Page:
OCR for page 21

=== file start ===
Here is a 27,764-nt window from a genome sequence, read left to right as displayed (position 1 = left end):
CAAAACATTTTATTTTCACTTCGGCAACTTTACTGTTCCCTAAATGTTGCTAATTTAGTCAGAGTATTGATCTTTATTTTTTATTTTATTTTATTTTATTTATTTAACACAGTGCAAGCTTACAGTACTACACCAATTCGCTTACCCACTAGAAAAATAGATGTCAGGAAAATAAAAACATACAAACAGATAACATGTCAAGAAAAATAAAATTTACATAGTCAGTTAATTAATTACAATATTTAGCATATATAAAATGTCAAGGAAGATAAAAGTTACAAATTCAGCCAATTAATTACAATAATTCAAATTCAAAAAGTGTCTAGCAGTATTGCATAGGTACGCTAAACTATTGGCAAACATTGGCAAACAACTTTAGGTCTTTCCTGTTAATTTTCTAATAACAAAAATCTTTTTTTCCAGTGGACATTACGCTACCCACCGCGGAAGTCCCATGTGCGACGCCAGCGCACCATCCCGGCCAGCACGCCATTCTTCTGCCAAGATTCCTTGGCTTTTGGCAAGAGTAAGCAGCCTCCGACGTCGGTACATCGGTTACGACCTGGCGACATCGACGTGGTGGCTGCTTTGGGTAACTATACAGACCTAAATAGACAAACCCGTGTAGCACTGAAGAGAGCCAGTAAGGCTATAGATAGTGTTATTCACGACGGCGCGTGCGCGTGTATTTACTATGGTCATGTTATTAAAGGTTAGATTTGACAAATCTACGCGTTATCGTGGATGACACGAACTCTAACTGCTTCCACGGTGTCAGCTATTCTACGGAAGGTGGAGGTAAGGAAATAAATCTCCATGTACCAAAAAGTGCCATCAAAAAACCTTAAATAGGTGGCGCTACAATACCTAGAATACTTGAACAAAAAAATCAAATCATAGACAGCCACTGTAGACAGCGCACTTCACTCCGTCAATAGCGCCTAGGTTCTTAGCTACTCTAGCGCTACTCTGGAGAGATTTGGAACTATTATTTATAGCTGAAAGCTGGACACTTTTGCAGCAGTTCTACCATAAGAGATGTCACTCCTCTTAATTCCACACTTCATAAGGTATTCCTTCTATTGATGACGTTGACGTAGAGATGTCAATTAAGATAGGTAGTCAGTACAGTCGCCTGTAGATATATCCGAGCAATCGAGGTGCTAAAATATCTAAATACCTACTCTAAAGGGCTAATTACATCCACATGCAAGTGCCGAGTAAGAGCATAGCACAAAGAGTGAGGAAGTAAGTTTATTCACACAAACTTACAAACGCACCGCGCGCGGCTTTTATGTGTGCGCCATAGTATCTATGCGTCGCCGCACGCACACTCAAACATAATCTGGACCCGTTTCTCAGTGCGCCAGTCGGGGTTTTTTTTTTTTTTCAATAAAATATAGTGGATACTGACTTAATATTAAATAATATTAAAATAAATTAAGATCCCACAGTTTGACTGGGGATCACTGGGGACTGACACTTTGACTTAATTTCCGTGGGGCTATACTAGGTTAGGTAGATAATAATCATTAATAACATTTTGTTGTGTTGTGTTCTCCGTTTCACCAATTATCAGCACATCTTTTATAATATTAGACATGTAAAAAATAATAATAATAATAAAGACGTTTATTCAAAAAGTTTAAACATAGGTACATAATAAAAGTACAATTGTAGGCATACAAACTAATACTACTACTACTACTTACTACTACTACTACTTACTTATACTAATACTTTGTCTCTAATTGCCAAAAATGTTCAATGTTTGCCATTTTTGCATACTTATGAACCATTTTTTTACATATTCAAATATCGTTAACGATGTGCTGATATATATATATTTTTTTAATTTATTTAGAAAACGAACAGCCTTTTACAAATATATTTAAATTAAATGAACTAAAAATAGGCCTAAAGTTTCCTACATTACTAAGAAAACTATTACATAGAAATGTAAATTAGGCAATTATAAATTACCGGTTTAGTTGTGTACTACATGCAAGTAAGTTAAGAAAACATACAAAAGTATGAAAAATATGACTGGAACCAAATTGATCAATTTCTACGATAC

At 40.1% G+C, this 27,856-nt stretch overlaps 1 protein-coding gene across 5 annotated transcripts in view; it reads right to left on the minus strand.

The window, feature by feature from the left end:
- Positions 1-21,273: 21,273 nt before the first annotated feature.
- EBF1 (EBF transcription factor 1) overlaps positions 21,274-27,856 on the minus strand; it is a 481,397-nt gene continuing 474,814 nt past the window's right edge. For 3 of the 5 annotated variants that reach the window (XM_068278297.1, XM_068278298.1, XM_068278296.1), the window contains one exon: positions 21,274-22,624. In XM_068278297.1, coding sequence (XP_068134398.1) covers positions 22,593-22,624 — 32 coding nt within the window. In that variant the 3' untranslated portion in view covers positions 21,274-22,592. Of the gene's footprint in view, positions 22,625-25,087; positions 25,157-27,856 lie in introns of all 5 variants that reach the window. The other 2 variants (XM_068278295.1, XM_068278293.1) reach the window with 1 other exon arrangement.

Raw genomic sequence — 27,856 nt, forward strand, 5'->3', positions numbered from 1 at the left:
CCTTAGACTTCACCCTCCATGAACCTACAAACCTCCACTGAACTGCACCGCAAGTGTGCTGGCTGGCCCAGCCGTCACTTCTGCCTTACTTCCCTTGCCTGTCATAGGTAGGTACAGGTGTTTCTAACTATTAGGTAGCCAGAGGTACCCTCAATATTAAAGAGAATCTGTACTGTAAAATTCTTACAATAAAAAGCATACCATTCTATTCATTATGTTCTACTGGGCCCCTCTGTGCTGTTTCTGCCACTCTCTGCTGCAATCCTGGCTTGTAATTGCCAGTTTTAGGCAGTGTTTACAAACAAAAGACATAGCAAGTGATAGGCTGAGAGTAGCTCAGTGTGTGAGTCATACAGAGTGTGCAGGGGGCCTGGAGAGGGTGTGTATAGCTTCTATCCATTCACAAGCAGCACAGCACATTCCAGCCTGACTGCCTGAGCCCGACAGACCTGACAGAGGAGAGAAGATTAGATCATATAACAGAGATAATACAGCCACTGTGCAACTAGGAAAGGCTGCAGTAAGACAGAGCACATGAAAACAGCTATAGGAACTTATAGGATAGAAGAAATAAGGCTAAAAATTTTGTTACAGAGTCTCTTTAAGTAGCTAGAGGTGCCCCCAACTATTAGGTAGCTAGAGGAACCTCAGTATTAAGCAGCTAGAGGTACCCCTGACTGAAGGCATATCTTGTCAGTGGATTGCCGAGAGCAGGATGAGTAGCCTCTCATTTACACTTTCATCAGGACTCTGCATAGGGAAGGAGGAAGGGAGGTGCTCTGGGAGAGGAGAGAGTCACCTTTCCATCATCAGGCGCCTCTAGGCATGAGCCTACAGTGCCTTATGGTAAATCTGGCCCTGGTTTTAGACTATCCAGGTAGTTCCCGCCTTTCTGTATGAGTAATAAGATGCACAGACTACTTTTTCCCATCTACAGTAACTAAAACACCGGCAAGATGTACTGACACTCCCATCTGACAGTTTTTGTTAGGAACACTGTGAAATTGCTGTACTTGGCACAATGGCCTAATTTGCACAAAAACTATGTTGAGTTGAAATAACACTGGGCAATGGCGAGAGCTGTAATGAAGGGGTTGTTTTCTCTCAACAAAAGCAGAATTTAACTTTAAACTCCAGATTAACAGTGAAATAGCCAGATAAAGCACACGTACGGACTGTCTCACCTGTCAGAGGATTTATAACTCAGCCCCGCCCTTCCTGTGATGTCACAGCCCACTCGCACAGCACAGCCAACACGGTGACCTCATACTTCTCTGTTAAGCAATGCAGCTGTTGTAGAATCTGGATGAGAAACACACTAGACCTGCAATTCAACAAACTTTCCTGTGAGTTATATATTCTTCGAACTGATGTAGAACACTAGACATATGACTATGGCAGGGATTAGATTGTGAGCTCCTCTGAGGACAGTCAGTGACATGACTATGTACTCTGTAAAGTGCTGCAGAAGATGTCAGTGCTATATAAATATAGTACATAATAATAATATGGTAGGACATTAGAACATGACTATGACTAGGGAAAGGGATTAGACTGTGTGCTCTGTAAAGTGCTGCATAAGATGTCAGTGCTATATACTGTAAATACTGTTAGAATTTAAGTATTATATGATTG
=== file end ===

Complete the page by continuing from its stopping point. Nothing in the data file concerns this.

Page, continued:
24 HUMAN EXPLORATION OF SPACE of changes in the Earth's environment by extraterrestrial matter. For example, a Mars robotic lander raises concerns about contamination of Mars (referred to as forward contamination), while a Mars sample return mission must deal with concerns about contamination of Earth (called back contamination). The NASA 90-Day Study envisions a series of unmanned precursor missions to Mars to determine characteristics of the planet The knowledge to be obtained is necessary for detailed mission planning, including dealing with the contamination issue. The Great Exploration concept does not include such precursor missions. The committee believes that, before humans go to Mars, there will have to be a highly capable set of precursor missions, whose precise definitions, numbers, and configurations require detailed research strategy development. Such precursor missions will allow assessment and management of some of the risks of carrying out a manned mission. The risks are not limited to concerns simply with pathogens. While the risk of Pathogens is admittedly low. the Potential cost.c are nn~.~iblv Vera high. , ~ ~ - ~ ~ r-~~~~~~~~ ~~~~ ~~~ rid ~ ~~~ Psychological Issues As noted in the 90-Day Study, psychological effects arising during long- duration sequestering of humans have been documented, for example, in nuclear submarines and research programs in Antarctica. Although these terrestrial analogs are useful, they do not adequately simulate conditions of long-duration missions to Mars. NASA appropriately envisions continuing research in the selection process for spacefarers. Issues of spacecraft habitability, training and command structure, as well as crew mix require study, including simulation. A review of research results to date indicates that more is known about avoiding undesirable crew characteristics than is known about selecting crew for desirable traits. Clearly, the psychological profiles for individuals and for crew composition should be well understood, to reduce risks on long voyages. As is the case with most risks to humans arising from long stays in the microgravity environment, technological advances in nuclear and other propulsion systems could alleviate some adverse effects by reducing mission duration. Physical Sciences Because the use of local resources is likely to be an essential feature of the mission architecture, additional scientific knowledge will be required about surface materials, features, and structures, both on the Moon and Mars. Four of the five reference approaches in the 90-Day Study incorpo- rate extraction of oxygen from lunar materials.